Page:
Measuring Energy Efficiency in EU ETS and White Certificates Paolo Bertoldi , European Commission, Directorate General JRC. Introduction.
A possible market-based policy portfolio oriented towards end-use energy efficiency could comprise energy-savings quota for some category of operators (distributors, suppliers, consumers, etc.) coupled with a trading system for energy-efficiency measures resulting in energy savings. The savings would be verified by the regulator and certified by means of the so-called “white” certificates (tradable certificates for energy savings).
In Europe variations of this policy mix have been introduced in Italy, Great Britain, and since July 2006, also in France. The Netherlands is currently considering the implementation of a white certificate system. In Flanders (Belgium) and in Ireland there are savings obligations imposed on electricity distributors without certificate trading option; saving obligations on electricity and heat distributors in Denmark.
Italy: all end-use sectors eligible (but “50 % constraint”); an illustrative list of eligible projects; projects contribute to the achievement of targets for up to 5 years (with only some exceptions). So far: generation and distribution systems for various energy carriers (29%); households electricity consumption (28%); energy consumption for heating purposes in the households and the commercialsector(20%) and public lighting (19%). Targets achieved (mostly early action), surplus banked.
Great Britain: only domestic users anywhere in the UK, at least 50% “priority group”. Projects can be related to electricity, gas, coal, oil and LPG;non-exclusive list of measures. EEC-1: 56 % of savings from building insulation (wall and loft), 25 % CFLs, 11 % appliances, 9% heating measures.
France: all energies (incl. fuel) and all the sectors (incl. transports and excluding installations covered by ETS) are eligible; excluded - ETS installations, fuel substitution between fossil fuels, measures resulting just from measures implemented only to conform to current legislation; savings above 3 GWh over the lifetime of a project are certified, there is a possibility to pool savings from similar actions. FIRST YEAR OF OPERATION!
UK (EEC 2, 2005-2008) eligible projects
Unit of target
TWh fuel weighted energy benefits
Duration current phase
Residential consumers only
50 % from ‘priority group’ (low income consumers on social benefits).
50 % from reduction in own energy vector (electricity and gas).
Electricity and gas suppliers above 50,000 residential customers served
Electricity and gas distributors above 100,000 customers served
Electricity, gas, LPG, heat, cold and heating fuel above 0.4 TWh/y
No certificates; Obligations can be traded; Savings can be traded after own obligation met; No spot market; One-way trade in national emission trading scheme;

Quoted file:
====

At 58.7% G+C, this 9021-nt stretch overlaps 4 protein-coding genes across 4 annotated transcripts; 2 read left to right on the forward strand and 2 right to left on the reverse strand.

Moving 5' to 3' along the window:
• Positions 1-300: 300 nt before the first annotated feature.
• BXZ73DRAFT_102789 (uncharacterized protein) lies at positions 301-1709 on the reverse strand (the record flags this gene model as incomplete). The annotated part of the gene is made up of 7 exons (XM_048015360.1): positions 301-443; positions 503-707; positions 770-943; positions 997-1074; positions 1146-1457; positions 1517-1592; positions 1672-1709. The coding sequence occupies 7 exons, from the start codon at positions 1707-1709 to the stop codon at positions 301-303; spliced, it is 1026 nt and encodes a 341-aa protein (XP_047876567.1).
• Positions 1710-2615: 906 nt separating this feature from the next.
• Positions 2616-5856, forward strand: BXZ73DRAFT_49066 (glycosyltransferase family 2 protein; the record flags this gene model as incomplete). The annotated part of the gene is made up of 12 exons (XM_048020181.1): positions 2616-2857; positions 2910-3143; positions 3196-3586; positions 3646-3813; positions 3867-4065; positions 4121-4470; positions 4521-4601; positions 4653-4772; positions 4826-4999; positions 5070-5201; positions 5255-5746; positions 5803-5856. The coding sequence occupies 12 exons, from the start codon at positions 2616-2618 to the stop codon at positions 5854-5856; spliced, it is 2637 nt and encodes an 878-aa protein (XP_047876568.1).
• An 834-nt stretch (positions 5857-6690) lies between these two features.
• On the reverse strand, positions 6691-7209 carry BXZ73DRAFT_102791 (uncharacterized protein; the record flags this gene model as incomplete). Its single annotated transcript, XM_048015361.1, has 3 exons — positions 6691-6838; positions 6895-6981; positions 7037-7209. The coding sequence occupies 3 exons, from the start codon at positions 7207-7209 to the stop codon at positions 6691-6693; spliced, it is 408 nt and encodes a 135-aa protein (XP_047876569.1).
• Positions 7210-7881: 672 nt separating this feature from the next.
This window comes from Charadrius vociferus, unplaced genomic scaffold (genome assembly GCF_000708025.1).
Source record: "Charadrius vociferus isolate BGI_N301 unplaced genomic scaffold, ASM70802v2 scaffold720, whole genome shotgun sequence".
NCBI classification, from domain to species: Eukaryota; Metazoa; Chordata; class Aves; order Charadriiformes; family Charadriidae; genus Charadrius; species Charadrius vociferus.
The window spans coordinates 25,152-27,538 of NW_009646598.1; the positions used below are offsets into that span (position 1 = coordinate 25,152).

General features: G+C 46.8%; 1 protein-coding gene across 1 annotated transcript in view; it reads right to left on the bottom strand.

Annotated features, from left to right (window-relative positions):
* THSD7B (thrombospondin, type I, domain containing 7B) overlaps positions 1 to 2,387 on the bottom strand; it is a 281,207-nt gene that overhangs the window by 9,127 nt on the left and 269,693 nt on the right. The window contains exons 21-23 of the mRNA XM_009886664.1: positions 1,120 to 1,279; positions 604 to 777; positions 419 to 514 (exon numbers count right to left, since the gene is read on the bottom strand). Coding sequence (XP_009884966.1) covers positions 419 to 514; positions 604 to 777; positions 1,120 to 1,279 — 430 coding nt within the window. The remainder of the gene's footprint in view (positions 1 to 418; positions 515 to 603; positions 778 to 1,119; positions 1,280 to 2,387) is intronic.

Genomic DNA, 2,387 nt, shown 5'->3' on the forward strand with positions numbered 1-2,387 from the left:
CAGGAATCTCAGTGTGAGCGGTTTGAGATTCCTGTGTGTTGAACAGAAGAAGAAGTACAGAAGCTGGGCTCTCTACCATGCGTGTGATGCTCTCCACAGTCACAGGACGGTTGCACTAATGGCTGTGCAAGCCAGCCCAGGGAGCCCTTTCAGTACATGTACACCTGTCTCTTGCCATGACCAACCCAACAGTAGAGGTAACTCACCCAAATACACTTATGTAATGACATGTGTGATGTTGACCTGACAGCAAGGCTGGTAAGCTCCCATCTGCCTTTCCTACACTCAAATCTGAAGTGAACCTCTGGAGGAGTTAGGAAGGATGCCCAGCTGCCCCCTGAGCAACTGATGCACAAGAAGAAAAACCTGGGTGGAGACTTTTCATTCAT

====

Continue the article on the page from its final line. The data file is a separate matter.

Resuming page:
Spot market sessions;
only bilateral exchange
Energy regulator OFGEM
Energy regulator AEEG + electricity market operator GME
Ministry of Industry + ADEME
No specific guidance on how penalty would be calculated;
The penalty can arrive up to 10 % of the supplier’s turnover.
Fixed by the Regulator according to criteria such as: the actual possibility to meet the target, the magnitude of the non-compliance, the state of affairs of the non-compliant party.
3 valuation (measurement and verification, M&V) approaches:
Most of the projects submitted to date are of the deemed saving and engineering method variety. There is ex-post verification and certification of actual energy savings achieved (yearly)
What Would Have Happened eligible projectsMeter
Watt-hour (Wh) meters & What Would Have Happened (WWHH) meters
Common issue in programme evaluation (e.g. DSM programme) and white certificates programmes (creating a real market for “energy savings”);
Methodologies have been developed both for individual projects (IPMVP) and for programmes and polices (based on bottom up methods with correction for free riders and spill over effect, life of the measure and persistence of the measure, using deem values, engineering models with partial measurement, and full measurement). Benchmarking is also under development, this is one of the best way to capture the efficiency improvement of complex systems such as production plants, and to measure the impact of energy management practices,
Methodologies for the assessment of market penetration of efficient technologies (in particular following labelling/classification schemes)
Expected Cash-flow eligible projects
Organization Risk Tolerance
Uncertainty w/ no risk mgmt
$0 for M&V
Uncertainty w/ some risk mgmt $X for M&V
Uncertainty w/ more risk mgmt
$2X for M&V
M&V Risk Management @ a reasonable cost
Note: two-way fungibility will compromise the environmental soundness of green electricity and of energy saving targets